As the global pharmaceutical industry ramps up industrial scale Covid-19 vaccine planning and production, new supply chains are taking shape in the U.S., Europe and Asia, according to the latest export and import statistics supplied by Trade Data Monitor.
In Asia, it is China leading the effort, trade numbers show. With vaccine-related pharmaceutical production and trade surging, the Covid-19 pandemic is expected to fuel further growth in the country’s fledging pharmaceutical industry. The country’s total pharma imports increased to $22.8 billion in the first eight months of 2020, up from $4.5 billion over the same period 10 years ago, according to TDM data.
China, as the world’s most populous country and initial epicenter of the coronavirus outbreak, has said it wants to scale up Covid-19 vaccine capacity to 600 million doses by the end of 2020, and, by the close of 2021, a billion doses, according to its National Health Commission. In the U.S. and Europe, pharmaceutical corporations have set lofty targets, too. Pfizer and Moderna, for example, have each said they hope to make at least a billion doses in 2021.
Their work is needed: The world may need over five billion doses in 2021, which is going to require massive-scale production of ingredients and delivery mechanisms. Big Pharma’s wish list includes syringes, vials and synthetic rubbers such as latex, and large-scale doses of chemical components such as yeasts, proteins, and gelatin.
The world’s top health officials want broad production and administration of Covid-19 vaccines. Tedros Ghebreyesus, the director-general of the World Health Organization, has said that “the goal must be to vaccinate some people in all countries, rather than all the people in some countries.”
That means multiple supply chains and poles of production. To be sure, the U.S. and Germany still lead China in the export of most vaccine ingredients, but China is catching up. As Beijing pushes for more vaccine production, Chinese companies have built up a dense matrix of chemical suppliers. As it produces more, it’s increasing exports of ingredients to other Asian countries, establishing a network across the 70-some member countries of its Belt and Road Initiative, which aims to build up and consolidate export markets, and a broad trading network, in Asia.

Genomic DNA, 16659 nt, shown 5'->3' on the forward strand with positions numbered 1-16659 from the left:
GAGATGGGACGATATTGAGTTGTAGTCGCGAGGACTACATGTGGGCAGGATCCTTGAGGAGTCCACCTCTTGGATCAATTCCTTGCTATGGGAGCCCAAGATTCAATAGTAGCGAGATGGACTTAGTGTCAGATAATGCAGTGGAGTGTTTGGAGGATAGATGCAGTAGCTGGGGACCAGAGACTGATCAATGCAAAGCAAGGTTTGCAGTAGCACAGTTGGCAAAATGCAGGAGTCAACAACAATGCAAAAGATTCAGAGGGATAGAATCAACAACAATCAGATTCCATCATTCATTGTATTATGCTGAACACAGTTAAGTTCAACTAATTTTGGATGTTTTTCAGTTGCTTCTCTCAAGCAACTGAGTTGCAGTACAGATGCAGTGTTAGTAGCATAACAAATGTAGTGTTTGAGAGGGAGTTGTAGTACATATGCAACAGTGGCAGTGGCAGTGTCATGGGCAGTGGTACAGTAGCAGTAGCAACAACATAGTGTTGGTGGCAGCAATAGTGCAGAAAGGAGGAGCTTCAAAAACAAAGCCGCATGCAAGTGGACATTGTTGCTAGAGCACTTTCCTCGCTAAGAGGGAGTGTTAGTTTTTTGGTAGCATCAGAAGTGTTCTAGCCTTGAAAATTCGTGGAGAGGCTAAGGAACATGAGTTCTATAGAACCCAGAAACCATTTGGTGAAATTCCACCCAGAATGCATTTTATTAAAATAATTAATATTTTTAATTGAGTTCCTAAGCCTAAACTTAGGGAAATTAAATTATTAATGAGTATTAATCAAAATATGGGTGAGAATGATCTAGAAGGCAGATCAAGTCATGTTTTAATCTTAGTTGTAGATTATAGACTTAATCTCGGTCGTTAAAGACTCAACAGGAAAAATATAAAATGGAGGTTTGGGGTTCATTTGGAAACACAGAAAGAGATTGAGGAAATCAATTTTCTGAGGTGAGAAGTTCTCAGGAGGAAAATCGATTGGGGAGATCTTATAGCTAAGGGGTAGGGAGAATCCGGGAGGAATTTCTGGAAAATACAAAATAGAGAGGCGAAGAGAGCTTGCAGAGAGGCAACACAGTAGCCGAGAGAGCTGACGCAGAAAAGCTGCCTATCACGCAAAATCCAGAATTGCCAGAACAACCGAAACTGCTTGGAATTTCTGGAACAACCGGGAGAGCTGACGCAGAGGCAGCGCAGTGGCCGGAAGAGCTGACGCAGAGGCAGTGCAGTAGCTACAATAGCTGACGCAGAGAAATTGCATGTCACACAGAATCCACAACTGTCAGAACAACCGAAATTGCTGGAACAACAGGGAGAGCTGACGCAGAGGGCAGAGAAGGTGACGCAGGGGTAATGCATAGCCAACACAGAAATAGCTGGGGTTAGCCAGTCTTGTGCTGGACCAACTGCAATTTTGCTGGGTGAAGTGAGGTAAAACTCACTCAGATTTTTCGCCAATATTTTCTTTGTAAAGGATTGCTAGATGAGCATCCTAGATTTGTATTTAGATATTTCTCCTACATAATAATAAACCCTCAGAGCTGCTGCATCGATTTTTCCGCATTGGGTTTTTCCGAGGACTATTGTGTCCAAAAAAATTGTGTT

Chinese exports of yeast proteins and similar ingredients that can be used to make vaccines ballooned over six times, to $1.2 billion during the first eight months of 2020, up from $192.5 million during the same period in 2019. The biggest buyer was Hong Kong, a key trading hub, followed by the U.S., Philippines, Russia and Indonesia. The Philippines and Indonesia are two of the most populous countries in the Belt and Road Initiative region.
In China a state-led effort has overseen the construction of manufacturing facilities for a gamut of Covid-19 vaccine related production. For example, in August, exports of textiles and fabrics including the protective medical masks everybody is wearing increased to $14.7 billion, up 48.5% from August 2019.
Although universities, pharmaceutical firms and private researchers still haven’t completed their work on designing a new vaccine that is proven safe and effective, factories are already producing what they need to make vaccines.
The largest part of a modern vaccine dose is water, and it includes a dozen core components, including yeasts, gelatins, proteins and formaldehyde, many of which are now being made in and exported by China.
Chinese exports of albumin, a protein used in vaccine production, often derived from eggs, exploded to 1200 tons during the first eight months of 2020, up from 29.5 tons over the same time period in 2019.
Trade is increasing in the delivery mechanisms for vaccines too. The total number of syringes exported by China increased 6% to 10 billion, from 9.5 billion. And shipments of the small vials and glass bottles used for vaccines increased 6.6% to $638.3 million.